Different from all other nights

There are several cues during the Evening Mass on Holy Thursday that tell you something is different tonight. Mass begins and ends with an empty tabernacle.  Flowers and the Gloria make appearances after absences during these days of Lent (with a few exceptions), but the joy doesn’t remain long. The organ is quiet. The bells are replaced with clackers. The Mass ends with the procession of the Blessed Sacrament to the altar of repose and ends silently, as we wait with Jesus in the Garden. The altars are stripped.  We wait.

Two thousand years ago, twelve men celebrating Passover with their leader would have noticed differences to a familiar liturgy as well.  Jesus spoke of the unleavened bread being His Body.  And he spoke to them of a new covenant.  Then, after singing the Hallel Psalms, instead of finishing the Passover meal, Jesus left and led them to the Garden to pray.  It was a memorial they celebrated for 30+ years of their lives, and suddenly Jesus was doing something different.

Understanding the Passover sacrifice and meal helps us to understand exactly what Jesus was doing that night.  (Which is why I recommend Brant Pitre’s book Jesus and the Jewish Roots of the Eucharist to everyone I meet.)

Why is this night different from all other nights?  This is the famous question the son would ask his father during the Passover liturgy.  And the father would respond, “It is because of what the LORD did for me when he brought me out of the land of Egypt…”

Notice – it is what the Lord did for me.  Not for my fathers.  Not for our people a thousand years ago, two thousand years ago.  For ME.

For the Jewish people, this “memorial” (go back to Exodus 12 and see how often it is referred to as a memorial, remembrance) was not just a way to recall a past event.  The Hebrew understanding of remembering, memorial — zikaron — was not a passive remembering of a past event.  It was a participation in that event.  The past event was being made present for you, so that you too could share in the Passover, the redemption of the first born.

It was what the Lord did for you.

This was in the forefront of the minds of the Apostles that night.  This was on their minds as they heard Jesus’ words: Do this in memory of me.  Same word.  Zikaron.  Anamnesis.  Not “think back to this night years from now and think of me fondly.”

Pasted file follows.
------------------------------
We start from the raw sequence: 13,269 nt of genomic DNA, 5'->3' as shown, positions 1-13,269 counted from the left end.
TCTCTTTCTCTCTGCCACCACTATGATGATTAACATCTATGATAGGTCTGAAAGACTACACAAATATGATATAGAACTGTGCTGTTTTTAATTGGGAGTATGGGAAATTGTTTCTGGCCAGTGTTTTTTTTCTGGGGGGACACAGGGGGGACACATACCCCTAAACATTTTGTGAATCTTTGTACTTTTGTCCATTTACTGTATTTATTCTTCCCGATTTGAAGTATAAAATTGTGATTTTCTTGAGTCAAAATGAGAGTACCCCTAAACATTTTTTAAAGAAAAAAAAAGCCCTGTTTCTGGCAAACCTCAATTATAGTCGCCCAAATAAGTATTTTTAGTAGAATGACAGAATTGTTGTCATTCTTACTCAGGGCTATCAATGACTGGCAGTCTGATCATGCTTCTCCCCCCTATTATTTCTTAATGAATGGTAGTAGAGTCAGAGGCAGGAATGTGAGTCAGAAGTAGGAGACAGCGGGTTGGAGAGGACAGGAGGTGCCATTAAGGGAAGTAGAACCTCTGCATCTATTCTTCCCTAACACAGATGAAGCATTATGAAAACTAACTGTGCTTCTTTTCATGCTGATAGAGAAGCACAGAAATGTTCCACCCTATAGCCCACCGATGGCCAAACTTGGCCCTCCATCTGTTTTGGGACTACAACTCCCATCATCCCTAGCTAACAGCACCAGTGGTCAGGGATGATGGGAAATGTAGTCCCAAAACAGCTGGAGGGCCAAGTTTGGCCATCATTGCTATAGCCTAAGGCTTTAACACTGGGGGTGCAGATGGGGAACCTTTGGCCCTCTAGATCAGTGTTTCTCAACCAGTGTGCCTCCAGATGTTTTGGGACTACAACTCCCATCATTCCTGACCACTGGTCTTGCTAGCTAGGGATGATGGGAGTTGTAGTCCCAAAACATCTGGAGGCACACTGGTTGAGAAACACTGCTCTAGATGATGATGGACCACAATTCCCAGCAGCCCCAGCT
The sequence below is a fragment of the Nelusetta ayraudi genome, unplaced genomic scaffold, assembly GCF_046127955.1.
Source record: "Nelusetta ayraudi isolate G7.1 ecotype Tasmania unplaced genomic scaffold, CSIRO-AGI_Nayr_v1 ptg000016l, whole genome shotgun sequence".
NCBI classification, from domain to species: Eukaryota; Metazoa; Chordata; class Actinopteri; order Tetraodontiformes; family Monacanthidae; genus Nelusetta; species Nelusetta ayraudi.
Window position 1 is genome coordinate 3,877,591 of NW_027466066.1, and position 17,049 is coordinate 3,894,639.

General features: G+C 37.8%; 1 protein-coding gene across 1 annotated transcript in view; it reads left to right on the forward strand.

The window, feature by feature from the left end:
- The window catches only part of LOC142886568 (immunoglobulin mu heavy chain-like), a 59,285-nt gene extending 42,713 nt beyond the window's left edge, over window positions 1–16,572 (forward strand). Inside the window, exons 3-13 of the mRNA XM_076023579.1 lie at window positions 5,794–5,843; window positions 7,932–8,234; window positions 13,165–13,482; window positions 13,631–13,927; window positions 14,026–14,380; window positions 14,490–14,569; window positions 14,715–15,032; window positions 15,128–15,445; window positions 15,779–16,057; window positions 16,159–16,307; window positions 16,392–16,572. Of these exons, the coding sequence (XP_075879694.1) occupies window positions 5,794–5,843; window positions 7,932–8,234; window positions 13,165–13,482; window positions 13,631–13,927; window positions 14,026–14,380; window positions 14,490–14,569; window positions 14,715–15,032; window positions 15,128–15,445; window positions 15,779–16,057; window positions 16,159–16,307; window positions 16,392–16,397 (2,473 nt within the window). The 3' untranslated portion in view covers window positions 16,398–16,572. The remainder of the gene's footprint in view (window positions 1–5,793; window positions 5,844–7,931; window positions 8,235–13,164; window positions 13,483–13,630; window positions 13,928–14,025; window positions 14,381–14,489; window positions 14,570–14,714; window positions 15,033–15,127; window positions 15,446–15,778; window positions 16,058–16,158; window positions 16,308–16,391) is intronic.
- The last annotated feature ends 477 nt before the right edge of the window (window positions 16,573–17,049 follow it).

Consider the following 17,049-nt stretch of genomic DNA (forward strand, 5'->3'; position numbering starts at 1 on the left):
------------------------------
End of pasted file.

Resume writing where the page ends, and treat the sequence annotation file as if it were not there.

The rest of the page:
No.  Zikaron.  Make this present.  Participate in it.  So that it is not just the redemption of your fathers or your people two thousand years ago — but so that you can share in that redemption.

And then Jesus tells them something drastic — He is here to make a new covenant.

But hadn’t God told the Israelites that Passover was supposed to be a “perpetual institution?”

The call of the first born is not revoked.  It is fulfilled.

Do this in memory of me.


Photo copyright Steven Golder

Looking at Father’s Back

In honor of my beloved pastor, who has announced he is leaving in August to go to the Pontifical College Josephinum as a spiritual director, I thought I would rerun this post from a few years ago. Since writing this, I have officially registered and I have not “floated around” for three years – because he has made this parish a home. Thank you, Father Baker!


The parish I regularly attend (yes, I’m one of those annoying Millennials who don’t register at a parish and float around) is as traditional as I am; Mass is celebrated in the “ordinary form”, but Father is a firm “say the black, do the red,” priest who sticks to the rubrics, preaches great homilies, and does what he can to make the liturgy beautiful.  Mass is in the vernacular, with the exception of the parts of the Mass such as the Kyrie, Gloria, Sanctus, etc.  Exactly what I like.

A few Sundays ago I realized that a striking feature of our Sunday worship no longer struck me.